Dear Liz: Do dead people have to worry about identity theft?
I ask because I’m dealing with all of the papers that my recently deceased husband left behind, including canceled checks and statements going back to the 1970s, as well as all the pay stubs from his entire working career.
He also had a bunch of paperwork from his deceased parents. Do I have to shred his parents’ stuff? Or can I just throw it into the recycle bin?
In addition, my husband had a lot of annuities and 457 deferred compensation plans, which were converted to additional service credit on his pension or rolled over into IRAs before he died. Can I shred the statements for those? They go back 20 years! Can I shred most of those old canceled checks? All of the pay stubs? The really old tax returns? Help!
Answer: First of all, condolences on your loss. And I’m especially sorry you have to sort through such a mound of paperwork while you grieve.
There are, indeed, scam artists who target the identities of the recently deceased. That’s one of the reasons it’s important for the executor of an estate to inform all the deceased person’s creditors of the death.
Typically, that information is then relayed by the creditors to the credit bureaus. The bureaus also consult a death list maintained by the Social Security Administration, although it often takes a few months for a name to show up on that list.
In any case, you’ll probably want to pull your husband’s credit reports from the three bureaus (Equifax, Experian and TransUnion) to see whether he’s properly listed as deceased; if not, request that the notation be added.
Most of the time, being listed as dead will shut off opportunities for identity theft as many people who’ve been incorrectly listed this way will attest. (Some people have found themselves with “deceased” notations on their credit reports after a joint account-holder died and the creditors reported the information incorrectly to the bureaus.)
But you still want to be careful about handling any paperwork that has private personal information on it. When in doubt, shred.
Given the amount of paperwork you need to process, you might consider hiring a professional shredding service that can come to your house and zip through your piles in a matter of minutes. (A local accountant, bank or mortgage lender may be able to provide you a referral.)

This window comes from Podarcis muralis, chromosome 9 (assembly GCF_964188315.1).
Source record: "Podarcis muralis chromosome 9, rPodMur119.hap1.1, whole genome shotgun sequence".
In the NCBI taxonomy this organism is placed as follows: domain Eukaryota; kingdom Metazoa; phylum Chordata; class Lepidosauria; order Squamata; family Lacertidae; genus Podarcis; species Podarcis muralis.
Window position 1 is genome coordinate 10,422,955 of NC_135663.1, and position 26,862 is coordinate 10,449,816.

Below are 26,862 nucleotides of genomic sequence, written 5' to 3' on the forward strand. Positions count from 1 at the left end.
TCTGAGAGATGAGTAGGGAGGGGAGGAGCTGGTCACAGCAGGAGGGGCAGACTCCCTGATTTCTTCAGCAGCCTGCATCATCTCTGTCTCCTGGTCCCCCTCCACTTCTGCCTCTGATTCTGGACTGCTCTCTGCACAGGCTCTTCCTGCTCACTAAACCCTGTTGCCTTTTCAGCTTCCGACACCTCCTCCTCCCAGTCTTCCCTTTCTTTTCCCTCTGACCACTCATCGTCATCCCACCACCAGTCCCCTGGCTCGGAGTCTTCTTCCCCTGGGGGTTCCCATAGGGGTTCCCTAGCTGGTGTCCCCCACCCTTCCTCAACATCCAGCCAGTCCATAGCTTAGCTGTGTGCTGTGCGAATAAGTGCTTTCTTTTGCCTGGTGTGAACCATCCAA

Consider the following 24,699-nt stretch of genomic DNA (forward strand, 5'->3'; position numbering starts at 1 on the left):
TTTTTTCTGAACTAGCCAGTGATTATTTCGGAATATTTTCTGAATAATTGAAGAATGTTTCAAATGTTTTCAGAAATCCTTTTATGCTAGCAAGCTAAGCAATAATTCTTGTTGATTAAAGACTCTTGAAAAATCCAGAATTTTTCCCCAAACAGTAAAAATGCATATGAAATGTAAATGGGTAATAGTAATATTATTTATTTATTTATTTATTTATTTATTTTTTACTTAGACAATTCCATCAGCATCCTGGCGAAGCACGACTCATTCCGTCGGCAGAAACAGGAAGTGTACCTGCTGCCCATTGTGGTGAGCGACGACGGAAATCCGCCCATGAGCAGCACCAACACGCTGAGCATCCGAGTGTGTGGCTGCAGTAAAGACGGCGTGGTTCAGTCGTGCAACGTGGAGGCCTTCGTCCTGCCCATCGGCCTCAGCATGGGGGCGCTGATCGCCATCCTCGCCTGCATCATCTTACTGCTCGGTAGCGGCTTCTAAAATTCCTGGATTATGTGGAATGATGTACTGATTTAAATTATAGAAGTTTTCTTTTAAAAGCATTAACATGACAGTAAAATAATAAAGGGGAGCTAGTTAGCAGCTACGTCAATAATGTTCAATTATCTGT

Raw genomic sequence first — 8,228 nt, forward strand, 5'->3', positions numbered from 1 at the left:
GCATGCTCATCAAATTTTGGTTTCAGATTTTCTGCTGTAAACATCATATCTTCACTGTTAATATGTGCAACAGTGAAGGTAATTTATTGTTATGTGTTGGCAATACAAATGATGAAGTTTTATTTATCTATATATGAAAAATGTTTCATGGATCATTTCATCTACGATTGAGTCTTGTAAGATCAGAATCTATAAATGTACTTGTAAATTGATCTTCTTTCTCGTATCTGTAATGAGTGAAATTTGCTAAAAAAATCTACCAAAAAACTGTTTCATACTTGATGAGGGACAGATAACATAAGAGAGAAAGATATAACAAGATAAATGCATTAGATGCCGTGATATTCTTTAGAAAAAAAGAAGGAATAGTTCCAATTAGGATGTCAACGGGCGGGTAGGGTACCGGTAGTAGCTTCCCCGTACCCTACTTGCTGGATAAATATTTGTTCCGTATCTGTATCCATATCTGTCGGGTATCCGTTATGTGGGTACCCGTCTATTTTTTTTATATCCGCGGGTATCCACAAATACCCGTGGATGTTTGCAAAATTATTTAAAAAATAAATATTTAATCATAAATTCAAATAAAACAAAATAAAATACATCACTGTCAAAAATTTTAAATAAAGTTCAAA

For guidance on what you need to keep, I consulted John W. Roth, senior federal tax analyst for tax research firm CCH Inc.
“Generally speaking, all the [canceled] checks can be shredded except for those that are needed to substantiate deductions on their tax returns for the last three years,” Roth said. “Keep the W-2 and 1099 statements that relate to the last three years of tax returns.”
Roth recommends you hang on to older tax returns as well, although you can shred any accompanying documentation. You may need to keep the annuity and 457 paperwork as well, since those can help establish how much of his (and now your) retirement benefits are taxable. Consult a tax pro for details.
You also might want to consult a professional in this case an estate planning attorney about whether to keep any of your in-laws’ documents.
Finally, consider whether you plan to apply for Social Security someday based on your husband’s earnings. If so, you’ll want to make sure his earnings were properly recorded with Social Security before shredding the pay stubs.
This doesn’t have to be an onerous task; just check the earnings record in his latest Social Security benefit statement, the one that every worker receives annually. If you see any problems, such as a year in which he worked but wasn’t credited with any earnings, you can dig out the pay stubs from the appropriate year to correct the record with the Social Security Administration.